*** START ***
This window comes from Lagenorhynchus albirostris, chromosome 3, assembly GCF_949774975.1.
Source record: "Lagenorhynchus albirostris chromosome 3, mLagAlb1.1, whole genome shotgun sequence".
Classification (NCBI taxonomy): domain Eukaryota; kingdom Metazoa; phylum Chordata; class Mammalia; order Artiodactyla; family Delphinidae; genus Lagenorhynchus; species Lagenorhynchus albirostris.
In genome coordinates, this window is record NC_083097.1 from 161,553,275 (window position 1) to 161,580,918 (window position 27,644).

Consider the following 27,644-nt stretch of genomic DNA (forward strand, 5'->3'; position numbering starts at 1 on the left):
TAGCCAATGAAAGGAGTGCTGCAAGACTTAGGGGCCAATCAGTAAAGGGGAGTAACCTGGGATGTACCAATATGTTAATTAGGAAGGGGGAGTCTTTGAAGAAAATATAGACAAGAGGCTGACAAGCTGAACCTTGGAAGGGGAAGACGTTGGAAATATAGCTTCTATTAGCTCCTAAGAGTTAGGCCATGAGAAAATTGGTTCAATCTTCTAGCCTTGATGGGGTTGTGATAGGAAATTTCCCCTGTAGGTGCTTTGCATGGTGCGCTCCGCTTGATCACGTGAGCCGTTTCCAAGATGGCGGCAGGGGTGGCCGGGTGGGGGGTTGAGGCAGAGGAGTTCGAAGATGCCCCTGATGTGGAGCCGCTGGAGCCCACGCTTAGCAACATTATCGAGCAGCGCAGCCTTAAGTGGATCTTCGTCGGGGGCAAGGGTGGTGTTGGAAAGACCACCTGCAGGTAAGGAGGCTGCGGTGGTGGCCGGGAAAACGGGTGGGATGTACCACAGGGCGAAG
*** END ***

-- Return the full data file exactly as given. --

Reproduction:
This window comes from Lagenorhynchus albirostris, chromosome 3, assembly GCF_949774975.1.
Source record: "Lagenorhynchus albirostris chromosome 3, mLagAlb1.1, whole genome shotgun sequence".
Classification (NCBI taxonomy): domain Eukaryota; kingdom Metazoa; phylum Chordata; class Mammalia; order Artiodactyla; family Delphinidae; genus Lagenorhynchus; species Lagenorhynchus albirostris.
In genome coordinates, this window is record NC_083097.1 from 161,553,275 (window position 1) to 161,580,918 (window position 27,644).

Consider the following 27,644-nt stretch of genomic DNA (forward strand, 5'->3'; position numbering starts at 1 on the left):
TAGCCAATGAAAGGAGTGCTGCAAGACTTAGGGGCCAATCAGTAAAGGGGAGTAACCTGGGATGTACCAATATGTTAATTAGGAAGGGGGAGTCTTTGAAGAAAATATAGACAAGAGGCTGACAAGCTGAACCTTGGAAGGGGAAGACGTTGGAAATATAGCTTCTATTAGCTCCTAAGAGTTAGGCCATGAGAAAATTGGTTCAATCTTCTAGCCTTGATGGGGTTGTGATAGGAAATTTCCCCTGTAGGTGCTTTGCATGGTGCGCTCCGCTTGATCACGTGAGCCGTTTCCAAGATGGCGGCAGGGGTGGCCGGGTGGGGGGTTGAGGCAGAGGAGTTCGAAGATGCCCCTGATGTGGAGCCGCTGGAGCCCACGCTTAGCAACATTATCGAGCAGCGCAGCCTTAAGTGGATCTTCGTCGGGGGCAAGGGTGGTGTTGGAAAGACCACCTGCAGGTAAGGAGGCTGCGGTGGTGGCCGGGAAAACGGGTGGGATGTACCACAGGGCGAAG